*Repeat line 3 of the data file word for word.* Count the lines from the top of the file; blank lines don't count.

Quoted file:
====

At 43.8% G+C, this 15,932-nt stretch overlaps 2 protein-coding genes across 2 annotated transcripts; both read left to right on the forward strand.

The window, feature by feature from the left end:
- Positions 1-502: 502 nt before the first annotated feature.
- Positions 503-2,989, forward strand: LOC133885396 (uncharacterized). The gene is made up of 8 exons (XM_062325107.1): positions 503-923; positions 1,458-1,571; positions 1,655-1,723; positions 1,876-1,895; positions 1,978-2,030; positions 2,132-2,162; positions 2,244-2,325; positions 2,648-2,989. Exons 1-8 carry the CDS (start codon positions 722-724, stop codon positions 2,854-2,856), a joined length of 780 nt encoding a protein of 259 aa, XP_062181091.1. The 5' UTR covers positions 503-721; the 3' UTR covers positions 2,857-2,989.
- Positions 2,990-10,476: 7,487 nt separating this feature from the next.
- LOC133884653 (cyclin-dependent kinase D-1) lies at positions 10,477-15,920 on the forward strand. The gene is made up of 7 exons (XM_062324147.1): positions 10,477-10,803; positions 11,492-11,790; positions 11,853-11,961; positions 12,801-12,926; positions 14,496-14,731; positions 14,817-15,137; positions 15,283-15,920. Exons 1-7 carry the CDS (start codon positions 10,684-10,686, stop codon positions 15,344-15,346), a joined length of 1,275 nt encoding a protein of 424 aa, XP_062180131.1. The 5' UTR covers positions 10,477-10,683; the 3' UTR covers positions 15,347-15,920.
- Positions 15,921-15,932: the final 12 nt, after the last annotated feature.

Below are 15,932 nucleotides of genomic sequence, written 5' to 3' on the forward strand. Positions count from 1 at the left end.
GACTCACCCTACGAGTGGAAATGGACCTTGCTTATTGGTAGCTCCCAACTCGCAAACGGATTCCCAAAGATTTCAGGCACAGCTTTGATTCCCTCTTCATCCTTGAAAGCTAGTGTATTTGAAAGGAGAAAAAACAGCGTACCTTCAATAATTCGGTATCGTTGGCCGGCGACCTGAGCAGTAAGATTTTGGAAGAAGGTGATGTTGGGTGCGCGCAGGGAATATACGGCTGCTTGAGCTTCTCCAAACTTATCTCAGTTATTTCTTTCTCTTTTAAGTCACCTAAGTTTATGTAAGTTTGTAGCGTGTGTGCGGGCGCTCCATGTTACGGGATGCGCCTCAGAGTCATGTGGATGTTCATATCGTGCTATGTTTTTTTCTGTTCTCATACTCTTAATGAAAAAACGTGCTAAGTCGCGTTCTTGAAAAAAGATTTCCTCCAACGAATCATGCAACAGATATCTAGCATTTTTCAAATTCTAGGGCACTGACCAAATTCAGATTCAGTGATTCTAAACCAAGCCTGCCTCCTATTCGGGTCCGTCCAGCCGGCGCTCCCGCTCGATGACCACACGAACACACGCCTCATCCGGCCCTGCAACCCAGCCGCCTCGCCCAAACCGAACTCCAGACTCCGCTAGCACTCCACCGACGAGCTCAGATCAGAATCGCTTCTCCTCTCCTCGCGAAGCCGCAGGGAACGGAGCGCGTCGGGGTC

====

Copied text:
- Positions 1-502: 502 nt before the first annotated feature.